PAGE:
GPTZero is a home-brewed beta tool hosted on Streamlit and created by Princeton University student Edward Zen. It’s differs from the rest in how the “algiarism” (AI-assisted plagiarism) model presents its results. GPTZero breaks the metrics into perplexity and burstiness. Burstiness measures overall randomness for all sentences in a text, while perplexity measures randomness in a sentence. The tool assigns a number to both metrics — the lower the number, the greater possibility that the text was created by a bot.
Just for fun, I included Giant Language Model Test Room (GLTR), developed by researchers from the MIT-IBM Watson AI Lab and Harvard Natural Language Processing Group. Like GPTZero, it doesn’t present its final results as a clear “human” or “bot” distinction. GLTR basically uses bots to identify text written by bots, since bots are less likely to select unpredictable words. Therefore, the results are presented as a color-coded histogram, ranking AI-generated text versus human-generated text. The greater the amount of unpredictable text, the more likely the text is from a human.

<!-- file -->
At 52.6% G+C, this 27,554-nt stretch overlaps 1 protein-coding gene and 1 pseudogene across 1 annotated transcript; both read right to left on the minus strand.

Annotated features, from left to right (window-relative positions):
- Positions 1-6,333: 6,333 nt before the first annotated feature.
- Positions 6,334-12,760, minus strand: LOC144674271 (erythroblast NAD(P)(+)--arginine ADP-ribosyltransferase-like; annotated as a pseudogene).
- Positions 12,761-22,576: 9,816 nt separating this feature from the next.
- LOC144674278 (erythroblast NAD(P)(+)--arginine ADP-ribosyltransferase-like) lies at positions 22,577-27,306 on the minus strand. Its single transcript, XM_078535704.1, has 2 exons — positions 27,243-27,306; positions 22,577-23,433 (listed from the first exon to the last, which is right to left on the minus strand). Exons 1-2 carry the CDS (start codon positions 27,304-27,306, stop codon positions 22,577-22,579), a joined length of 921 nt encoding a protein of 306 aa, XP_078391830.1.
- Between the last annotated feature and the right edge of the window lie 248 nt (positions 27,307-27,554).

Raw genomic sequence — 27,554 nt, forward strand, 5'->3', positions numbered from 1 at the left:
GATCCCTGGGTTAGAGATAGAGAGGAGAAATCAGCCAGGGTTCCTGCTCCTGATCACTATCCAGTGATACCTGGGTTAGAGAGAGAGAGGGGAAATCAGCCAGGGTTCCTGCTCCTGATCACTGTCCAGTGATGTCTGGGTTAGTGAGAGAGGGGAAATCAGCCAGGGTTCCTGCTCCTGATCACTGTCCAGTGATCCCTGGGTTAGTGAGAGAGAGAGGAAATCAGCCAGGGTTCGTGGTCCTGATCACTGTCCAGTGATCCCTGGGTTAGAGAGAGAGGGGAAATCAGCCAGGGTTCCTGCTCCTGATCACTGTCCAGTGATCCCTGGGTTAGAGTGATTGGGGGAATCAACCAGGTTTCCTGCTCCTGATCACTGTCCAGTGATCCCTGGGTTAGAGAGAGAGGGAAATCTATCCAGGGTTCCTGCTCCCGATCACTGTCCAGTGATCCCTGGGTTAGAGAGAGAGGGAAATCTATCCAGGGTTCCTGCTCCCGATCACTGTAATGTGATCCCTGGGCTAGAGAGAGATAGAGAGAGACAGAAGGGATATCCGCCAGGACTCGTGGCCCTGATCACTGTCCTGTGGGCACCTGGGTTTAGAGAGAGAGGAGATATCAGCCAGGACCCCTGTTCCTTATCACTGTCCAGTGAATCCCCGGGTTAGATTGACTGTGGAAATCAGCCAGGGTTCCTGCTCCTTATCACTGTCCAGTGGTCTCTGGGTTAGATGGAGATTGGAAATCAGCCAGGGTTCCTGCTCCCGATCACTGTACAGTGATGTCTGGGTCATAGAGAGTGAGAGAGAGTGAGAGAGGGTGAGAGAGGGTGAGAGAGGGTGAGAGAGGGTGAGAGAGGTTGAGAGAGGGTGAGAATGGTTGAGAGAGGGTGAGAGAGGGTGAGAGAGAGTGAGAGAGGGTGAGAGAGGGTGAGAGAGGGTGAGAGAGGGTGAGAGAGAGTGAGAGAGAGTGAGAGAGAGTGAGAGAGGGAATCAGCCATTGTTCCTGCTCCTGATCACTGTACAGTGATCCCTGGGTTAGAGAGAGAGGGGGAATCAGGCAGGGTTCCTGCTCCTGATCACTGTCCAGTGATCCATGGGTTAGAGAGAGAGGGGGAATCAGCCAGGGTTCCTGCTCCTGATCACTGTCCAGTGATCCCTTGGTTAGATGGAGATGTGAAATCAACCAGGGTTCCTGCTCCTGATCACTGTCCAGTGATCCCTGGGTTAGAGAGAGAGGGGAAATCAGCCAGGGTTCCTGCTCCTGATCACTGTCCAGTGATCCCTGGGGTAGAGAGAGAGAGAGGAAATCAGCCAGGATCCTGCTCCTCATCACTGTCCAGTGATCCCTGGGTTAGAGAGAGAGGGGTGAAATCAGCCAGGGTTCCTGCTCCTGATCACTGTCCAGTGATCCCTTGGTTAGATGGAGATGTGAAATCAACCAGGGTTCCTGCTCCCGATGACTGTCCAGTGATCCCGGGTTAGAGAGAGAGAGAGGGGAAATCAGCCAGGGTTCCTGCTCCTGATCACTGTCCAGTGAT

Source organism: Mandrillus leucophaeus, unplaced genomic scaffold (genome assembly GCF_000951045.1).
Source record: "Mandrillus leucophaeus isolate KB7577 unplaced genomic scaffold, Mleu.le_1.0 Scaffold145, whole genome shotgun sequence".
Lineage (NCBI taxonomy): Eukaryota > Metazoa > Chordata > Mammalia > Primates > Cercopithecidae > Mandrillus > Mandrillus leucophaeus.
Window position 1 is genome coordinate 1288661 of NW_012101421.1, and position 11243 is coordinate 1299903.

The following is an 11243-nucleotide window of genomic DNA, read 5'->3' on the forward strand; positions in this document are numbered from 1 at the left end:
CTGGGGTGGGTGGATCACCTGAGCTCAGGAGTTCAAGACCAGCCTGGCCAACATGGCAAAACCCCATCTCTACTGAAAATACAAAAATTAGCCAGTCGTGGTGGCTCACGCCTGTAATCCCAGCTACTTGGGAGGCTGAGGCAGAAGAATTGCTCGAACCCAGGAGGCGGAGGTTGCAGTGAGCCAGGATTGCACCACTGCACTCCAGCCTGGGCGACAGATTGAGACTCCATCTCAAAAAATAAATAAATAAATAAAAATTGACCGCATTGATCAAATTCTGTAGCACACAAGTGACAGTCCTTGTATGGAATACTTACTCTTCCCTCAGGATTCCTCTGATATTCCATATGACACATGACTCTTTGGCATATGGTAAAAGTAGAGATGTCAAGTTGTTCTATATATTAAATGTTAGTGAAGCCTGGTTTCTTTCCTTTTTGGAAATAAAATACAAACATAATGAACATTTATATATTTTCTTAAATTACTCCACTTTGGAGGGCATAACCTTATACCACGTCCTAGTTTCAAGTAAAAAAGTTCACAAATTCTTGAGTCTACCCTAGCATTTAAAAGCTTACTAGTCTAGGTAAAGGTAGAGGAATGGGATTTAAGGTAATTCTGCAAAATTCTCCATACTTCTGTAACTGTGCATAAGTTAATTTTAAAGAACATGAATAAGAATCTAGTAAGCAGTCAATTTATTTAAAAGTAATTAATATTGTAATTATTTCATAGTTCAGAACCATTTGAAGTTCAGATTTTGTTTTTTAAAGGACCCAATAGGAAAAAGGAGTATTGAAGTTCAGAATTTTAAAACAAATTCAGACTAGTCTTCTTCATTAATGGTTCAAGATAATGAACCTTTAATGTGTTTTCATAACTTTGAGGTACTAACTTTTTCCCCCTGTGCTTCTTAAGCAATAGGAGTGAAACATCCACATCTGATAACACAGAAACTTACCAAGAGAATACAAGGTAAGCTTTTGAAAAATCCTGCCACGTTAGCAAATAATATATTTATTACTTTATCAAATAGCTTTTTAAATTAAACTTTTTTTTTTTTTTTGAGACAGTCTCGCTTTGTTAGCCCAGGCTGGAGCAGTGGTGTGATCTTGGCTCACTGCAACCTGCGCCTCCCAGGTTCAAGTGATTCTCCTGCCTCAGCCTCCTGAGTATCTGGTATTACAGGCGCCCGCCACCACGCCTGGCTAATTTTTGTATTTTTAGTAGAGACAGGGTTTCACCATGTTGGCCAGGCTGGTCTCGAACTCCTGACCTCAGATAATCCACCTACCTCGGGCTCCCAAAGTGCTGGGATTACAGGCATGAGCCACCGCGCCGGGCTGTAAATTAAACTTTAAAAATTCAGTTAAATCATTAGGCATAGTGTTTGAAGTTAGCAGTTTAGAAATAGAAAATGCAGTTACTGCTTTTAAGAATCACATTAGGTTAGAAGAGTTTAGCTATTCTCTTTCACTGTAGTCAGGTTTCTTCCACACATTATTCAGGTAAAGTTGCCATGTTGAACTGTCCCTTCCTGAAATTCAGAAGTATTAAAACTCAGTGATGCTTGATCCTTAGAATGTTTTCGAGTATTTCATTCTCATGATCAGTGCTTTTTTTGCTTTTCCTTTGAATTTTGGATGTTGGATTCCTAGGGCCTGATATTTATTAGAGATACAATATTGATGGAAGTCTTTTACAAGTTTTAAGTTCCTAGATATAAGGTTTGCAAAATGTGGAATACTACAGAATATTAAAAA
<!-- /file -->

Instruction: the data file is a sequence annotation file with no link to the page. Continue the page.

Putting them to the test
All these options might make you think we’re in a good spot with AI detection. But to test the actual effectiveness of each of these tools, I wanted to try it out for myself. So I ran a couple of sample paragraphs that I wrote in response to questions that I also posed to, in this case, ChatGPT.
My first question was a simple one: Why is buying a prebuilt PC frowned upon? Here’s how my own answers compared to the response from ChatGPT.
My real writing
GPT-2 Output Detector
Content at Scale
12 of 66 words likely by human
15 or 79 words likely by human
As you can see, most of these apps could tell that my words were genuine, with the first three being the most accurate. But ChatGPT fooled most of these detector apps with its response too. It scored a 99% human on the Writer AI Content Detector app, for starters, and was marked just 36% fake by GPT-based detector. GLTR was the biggest offender, claiming that my own words were equally likely to be written by a human as ChatGPT’s words.